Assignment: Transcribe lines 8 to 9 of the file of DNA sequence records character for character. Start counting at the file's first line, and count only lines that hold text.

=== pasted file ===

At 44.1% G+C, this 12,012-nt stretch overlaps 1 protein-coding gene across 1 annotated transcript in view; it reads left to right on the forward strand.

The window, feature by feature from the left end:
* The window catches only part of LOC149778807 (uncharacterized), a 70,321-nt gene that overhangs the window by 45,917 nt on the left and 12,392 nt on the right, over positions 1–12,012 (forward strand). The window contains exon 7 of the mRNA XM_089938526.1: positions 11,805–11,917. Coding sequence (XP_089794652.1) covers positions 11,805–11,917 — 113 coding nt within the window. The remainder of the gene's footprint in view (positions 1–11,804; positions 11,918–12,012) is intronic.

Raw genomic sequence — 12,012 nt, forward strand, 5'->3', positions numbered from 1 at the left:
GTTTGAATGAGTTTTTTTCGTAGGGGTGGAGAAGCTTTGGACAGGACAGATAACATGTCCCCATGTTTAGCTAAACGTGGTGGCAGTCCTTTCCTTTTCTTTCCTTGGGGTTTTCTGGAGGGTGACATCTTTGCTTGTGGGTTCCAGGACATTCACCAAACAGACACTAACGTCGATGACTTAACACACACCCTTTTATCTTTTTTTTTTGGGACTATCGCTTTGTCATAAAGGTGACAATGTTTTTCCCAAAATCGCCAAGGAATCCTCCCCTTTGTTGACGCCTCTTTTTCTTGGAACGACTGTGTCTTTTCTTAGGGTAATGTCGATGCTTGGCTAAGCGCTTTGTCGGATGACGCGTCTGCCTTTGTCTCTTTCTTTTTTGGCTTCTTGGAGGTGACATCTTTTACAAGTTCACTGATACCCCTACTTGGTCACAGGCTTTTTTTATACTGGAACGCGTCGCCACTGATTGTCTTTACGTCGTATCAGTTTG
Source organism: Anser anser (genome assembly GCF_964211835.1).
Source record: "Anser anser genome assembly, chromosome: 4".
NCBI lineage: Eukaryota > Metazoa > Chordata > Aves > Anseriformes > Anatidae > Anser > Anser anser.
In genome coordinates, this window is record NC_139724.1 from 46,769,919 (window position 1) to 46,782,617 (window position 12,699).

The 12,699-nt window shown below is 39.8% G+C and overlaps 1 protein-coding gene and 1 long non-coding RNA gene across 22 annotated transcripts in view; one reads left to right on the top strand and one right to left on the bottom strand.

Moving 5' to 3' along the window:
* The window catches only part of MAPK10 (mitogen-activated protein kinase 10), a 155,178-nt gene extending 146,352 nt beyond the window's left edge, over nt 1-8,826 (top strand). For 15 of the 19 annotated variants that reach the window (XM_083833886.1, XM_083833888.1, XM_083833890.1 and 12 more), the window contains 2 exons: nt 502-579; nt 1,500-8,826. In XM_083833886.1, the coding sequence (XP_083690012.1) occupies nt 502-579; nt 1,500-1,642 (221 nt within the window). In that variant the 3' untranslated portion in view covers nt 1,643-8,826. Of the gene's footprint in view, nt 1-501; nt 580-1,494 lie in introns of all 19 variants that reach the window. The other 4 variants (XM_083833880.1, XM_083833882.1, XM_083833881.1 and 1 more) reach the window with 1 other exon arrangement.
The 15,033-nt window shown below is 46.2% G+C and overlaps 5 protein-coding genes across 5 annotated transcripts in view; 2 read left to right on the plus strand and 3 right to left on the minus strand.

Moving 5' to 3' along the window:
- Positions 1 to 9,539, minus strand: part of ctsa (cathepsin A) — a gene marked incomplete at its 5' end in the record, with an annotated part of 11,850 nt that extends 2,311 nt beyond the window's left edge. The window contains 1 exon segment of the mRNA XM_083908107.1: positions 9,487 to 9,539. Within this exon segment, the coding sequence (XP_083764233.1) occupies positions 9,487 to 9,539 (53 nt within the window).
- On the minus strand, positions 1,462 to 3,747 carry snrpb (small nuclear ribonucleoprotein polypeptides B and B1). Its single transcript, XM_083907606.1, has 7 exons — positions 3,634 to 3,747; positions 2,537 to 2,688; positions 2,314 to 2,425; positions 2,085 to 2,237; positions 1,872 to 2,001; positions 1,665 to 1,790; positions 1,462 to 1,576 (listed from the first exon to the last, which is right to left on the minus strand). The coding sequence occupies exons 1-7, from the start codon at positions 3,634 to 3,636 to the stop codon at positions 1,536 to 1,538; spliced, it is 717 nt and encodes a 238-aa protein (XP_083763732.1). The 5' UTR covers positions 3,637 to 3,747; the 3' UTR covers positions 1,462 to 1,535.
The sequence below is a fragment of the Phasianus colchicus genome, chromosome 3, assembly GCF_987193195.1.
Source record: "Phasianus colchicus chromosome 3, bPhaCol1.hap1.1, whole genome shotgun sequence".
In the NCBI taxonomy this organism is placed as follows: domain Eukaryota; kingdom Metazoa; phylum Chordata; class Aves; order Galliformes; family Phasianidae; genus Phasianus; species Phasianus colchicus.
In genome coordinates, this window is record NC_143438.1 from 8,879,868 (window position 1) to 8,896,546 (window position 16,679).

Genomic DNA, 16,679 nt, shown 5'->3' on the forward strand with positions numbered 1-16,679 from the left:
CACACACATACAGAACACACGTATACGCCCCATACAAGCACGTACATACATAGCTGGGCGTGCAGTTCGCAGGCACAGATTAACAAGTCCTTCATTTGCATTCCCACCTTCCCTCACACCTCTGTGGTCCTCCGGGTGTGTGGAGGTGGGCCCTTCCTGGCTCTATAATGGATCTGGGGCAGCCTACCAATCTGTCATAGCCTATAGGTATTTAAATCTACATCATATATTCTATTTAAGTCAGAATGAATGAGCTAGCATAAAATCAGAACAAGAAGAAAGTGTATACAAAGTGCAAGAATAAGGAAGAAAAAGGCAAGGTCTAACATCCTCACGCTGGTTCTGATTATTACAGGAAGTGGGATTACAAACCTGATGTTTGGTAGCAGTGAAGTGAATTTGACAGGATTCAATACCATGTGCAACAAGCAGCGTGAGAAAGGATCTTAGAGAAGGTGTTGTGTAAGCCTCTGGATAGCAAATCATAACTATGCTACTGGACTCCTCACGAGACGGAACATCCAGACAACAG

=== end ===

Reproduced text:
NCBI lineage: Eukaryota > Metazoa > Chordata > Aves > Anseriformes > Anatidae > Anser > Anser anser.
In genome coordinates, this window is record NC_139724.1 from 46,769,919 (window position 1) to 46,782,617 (window position 12,699).